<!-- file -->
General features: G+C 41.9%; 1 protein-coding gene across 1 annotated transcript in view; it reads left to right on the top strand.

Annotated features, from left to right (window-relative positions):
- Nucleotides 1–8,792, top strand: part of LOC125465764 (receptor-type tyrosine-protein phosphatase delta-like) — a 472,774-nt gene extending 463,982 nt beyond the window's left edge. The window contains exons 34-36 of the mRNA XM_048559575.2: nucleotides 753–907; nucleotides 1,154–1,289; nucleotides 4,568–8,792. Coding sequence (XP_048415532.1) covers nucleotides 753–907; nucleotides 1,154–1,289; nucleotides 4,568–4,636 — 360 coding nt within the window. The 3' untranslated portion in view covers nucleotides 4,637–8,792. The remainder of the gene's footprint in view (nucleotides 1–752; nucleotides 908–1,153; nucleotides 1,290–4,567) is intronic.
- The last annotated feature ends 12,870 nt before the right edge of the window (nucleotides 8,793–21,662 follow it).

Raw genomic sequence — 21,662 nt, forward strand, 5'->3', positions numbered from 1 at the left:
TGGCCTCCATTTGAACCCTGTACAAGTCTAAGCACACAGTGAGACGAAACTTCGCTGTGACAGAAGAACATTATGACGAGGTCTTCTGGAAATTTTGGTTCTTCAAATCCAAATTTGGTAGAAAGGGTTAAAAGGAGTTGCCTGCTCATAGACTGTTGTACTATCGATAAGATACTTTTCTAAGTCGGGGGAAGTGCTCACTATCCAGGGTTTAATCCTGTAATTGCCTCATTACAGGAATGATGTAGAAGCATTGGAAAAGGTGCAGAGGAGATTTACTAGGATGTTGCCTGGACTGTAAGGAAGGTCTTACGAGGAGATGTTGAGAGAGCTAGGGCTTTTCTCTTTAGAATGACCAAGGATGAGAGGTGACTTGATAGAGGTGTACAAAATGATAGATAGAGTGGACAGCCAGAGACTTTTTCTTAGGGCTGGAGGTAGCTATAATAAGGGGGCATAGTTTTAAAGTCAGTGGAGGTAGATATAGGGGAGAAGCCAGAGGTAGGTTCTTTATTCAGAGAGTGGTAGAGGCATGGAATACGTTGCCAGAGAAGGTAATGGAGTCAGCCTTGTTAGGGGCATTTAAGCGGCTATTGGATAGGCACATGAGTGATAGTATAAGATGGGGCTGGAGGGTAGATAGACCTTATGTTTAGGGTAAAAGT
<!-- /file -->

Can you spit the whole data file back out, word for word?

General features: G+C 41.9%; 1 protein-coding gene across 1 annotated transcript in view; it reads left to right on the top strand.

Annotated features, from left to right (window-relative positions):
- Nucleotides 1–8,792, top strand: part of LOC125465764 (receptor-type tyrosine-protein phosphatase delta-like) — a 472,774-nt gene extending 463,982 nt beyond the window's left edge. The window contains exons 34-36 of the mRNA XM_048559575.2: nucleotides 753–907; nucleotides 1,154–1,289; nucleotides 4,568–8,792. Coding sequence (XP_048415532.1) covers nucleotides 753–907; nucleotides 1,154–1,289; nucleotides 4,568–4,636 — 360 coding nt within the window. The 3' untranslated portion in view covers nucleotides 4,637–8,792. The remainder of the gene's footprint in view (nucleotides 1–752; nucleotides 908–1,153; nucleotides 1,290–4,567) is intronic.
- The last annotated feature ends 12,870 nt before the right edge of the window (nucleotides 8,793–21,662 follow it).

Raw genomic sequence — 21,662 nt, forward strand, 5'->3', positions numbered from 1 at the left:
TGGCCTCCATTTGAACCCTGTACAAGTCTAAGCACACAGTGAGACGAAACTTCGCTGTGACAGAAGAACATTATGACGAGGTCTTCTGGAAATTTTGGTTCTTCAAATCCAAATTTGGTAGAAAGGGTTAAAAGGAGTTGCCTGCTCATAGACTGTTGTACTATCGATAAGATACTTTTCTAAGTCGGGGGAAGTGCTCACTATCCAGGGTTTAATCCTGTAATTGCCTCATTACAGGAATGATGTAGAAGCATTGGAAAAGGTGCAGAGGAGATTTACTAGGATGTTGCCTGGACTGTAAGGAAGGTCTTACGAGGAGATGTTGAGAGAGCTAGGGCTTTTCTCTTTAGAATGACCAAGGATGAGAGGTGACTTGATAGAGGTGTACAAAATGATAGATAGAGTGGACAGCCAGAGACTTTTTCTTAGGGCTGGAGGTAGCTATAATAAGGGGGCATAGTTTTAAAGTCAGTGGAGGTAGATATAGGGGAGAAGCCAGAGGTAGGTTCTTTATTCAGAGAGTGGTAGAGGCATGGAATACGTTGCCAGAGAAGGTAATGGAGTCAGCCTTGTTAGGGGCATTTAAGCGGCTATTGGATAGGCACATGAGTGATAGTATAAGATGGGGCTGGAGGGTAGATAGACCTTATGTTTAGGGTAAAAGT